Do we call them Noodle Easterns? No, because it sounds rubbish.
Anyway, this week I'm talking about Asian movies tackling the Spaghetti Western. Since 2007, we've had Japan, Korea and China each make a major movie that that takes off from the Spaghetti Western. Takeshi Miike made SUKIYAKI WESTERN DJANGO, Kim Ji Woon made THE GOOD, THE BAD AND THE UGLY, and Jiang Wen recently released LET THE BULLETS FLY.
Film culture around the world is often in dialogue with each other, by that I mean filmmakers in Asia tend to look at genre movies from the West and proceed to make their own takes from them. Ever since the 1960s, Wuxia movies of Hong Kong were based on martial arts novels and cinematically influenced by the Samurai movies from Japan, which were often influenced by Hollywood Westerns. Granted, these native genres in Japan, Korea and the Chinese-speaking countries were around since the birth of Cinema, but it was after the 1960s that they began to adopt techniques from the West to modernise the way the films look and feel. Akira Kurosawa was influenced as much by John Ford as by past Japanese masters. Hollywood director Otto Preminger helped train some of the first Chinese directors to make movies after World War Two.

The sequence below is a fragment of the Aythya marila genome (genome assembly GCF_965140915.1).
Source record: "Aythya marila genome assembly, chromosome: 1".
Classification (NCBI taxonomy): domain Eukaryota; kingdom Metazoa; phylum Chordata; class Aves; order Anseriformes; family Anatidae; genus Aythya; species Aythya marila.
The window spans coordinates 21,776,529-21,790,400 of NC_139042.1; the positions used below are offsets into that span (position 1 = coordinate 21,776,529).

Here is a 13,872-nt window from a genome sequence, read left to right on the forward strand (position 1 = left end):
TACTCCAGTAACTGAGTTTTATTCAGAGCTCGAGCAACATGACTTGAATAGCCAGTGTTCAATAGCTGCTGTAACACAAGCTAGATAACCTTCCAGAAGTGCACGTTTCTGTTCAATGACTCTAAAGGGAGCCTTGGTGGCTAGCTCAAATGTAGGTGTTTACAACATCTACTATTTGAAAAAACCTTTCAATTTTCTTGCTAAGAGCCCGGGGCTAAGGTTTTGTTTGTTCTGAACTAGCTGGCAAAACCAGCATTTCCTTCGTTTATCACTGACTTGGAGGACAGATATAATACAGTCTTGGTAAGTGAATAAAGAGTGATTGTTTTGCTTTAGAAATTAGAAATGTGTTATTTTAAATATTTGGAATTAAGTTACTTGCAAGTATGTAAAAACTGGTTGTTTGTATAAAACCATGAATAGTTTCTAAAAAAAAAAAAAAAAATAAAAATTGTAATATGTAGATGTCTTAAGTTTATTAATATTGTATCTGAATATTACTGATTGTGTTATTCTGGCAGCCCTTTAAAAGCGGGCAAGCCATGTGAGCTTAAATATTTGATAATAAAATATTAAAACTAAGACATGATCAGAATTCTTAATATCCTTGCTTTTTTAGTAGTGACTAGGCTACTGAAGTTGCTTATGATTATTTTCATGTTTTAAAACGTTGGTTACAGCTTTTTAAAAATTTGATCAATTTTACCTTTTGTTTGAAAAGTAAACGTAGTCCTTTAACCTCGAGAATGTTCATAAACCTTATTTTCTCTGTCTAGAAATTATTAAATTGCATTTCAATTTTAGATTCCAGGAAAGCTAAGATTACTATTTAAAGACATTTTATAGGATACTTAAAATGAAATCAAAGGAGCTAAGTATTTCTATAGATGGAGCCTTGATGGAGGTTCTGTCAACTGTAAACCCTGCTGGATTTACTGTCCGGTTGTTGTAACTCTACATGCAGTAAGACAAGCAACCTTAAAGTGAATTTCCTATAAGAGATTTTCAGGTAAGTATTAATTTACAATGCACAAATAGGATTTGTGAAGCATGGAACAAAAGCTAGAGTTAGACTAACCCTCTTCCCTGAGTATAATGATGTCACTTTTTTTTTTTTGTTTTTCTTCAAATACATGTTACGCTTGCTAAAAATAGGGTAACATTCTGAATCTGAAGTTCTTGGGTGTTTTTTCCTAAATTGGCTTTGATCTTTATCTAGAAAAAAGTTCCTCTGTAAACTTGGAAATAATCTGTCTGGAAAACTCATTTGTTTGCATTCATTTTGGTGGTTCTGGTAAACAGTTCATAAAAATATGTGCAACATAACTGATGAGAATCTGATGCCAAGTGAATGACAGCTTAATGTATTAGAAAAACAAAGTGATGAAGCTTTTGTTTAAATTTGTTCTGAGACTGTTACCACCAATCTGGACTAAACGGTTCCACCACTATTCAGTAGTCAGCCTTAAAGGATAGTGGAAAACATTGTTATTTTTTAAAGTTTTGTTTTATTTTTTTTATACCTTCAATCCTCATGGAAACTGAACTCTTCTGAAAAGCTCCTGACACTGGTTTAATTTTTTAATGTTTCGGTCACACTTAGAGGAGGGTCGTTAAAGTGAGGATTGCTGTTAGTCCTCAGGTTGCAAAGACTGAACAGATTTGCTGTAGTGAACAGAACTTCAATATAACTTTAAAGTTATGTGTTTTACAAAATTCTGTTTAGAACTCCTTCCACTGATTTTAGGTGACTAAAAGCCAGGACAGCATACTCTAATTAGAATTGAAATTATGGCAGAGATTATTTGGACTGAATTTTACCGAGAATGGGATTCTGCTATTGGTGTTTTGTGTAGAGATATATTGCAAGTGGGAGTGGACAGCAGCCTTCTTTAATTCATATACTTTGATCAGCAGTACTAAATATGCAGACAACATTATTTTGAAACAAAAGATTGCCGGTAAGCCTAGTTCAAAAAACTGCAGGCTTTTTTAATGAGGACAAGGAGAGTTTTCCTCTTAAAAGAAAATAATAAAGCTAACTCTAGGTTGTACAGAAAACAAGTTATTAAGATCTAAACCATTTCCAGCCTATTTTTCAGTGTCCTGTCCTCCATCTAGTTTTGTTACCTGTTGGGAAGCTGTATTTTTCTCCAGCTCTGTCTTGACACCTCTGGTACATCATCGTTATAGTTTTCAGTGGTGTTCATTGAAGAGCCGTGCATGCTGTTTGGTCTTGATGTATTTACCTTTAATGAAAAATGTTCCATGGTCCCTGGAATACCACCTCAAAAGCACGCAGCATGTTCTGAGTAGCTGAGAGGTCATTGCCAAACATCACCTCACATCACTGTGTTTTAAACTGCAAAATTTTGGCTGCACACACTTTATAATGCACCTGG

SUKIYAKI WESTERN DJANGO is Miike at his most irreverent and postmodernist, taking off from Kurosawa's YOJIMBO both Sergio Leone's A FISTFUL OF DOLLARS (itself a remake of YOJIMBO in the first place) and Sergio Corbucci's 1966 cheaper, pulpier rip-off of Leone's movie DJANGO to create gleeful postmodernist nonsense. While Leone's movies are the more respected and acclaimed internationally, it's really Corbucci's more surreal and pulpy DJANGO that has been the more commercially successful and influential on the Spaghetti Western genre – there were dozens of other movies with "Django" in the title made by other directors to cash in on its success, and many of them got more surreal, bloodthirsty, baroque and downright weird as they went along, and Quentin Tarantino will be making his own postmodernist DJANGO movie this year. Miike loads his movie with so many references and artifice to constantly remind you that this is a movie fantasy Western world – the Japanese cast have to speak uncomfortably in English (to the extent that we still need subtitles to fully understand what the hell they're saying), there's a cameo from Quentin Tarantino, the historical Genji and Heike clans are reimagined as warring outlaw gangs dominating a small town, there are modern-day anachronisms throughout the story like gunslingers and swordsmen who act like rock stars, a gang leader obsessed with Shakespeare's HENRY IV, there are design and technical callback to traditional and experimental Japanese theatre, reveling in its own ridiculousness while following the basic plot progression of double-dealings, betrayals and showdowns from YOJIMBO and A FISTFUL OF DOLLARS. This is Miike in his punk experimental having-a-laugh mode, in direct contrast to his Classical Filmmaker mode recently displayed in his epic remake of the more traditional Samurai saga 13 ASSASSINS, which only goes to show he may have the widest range of any director in the world right now.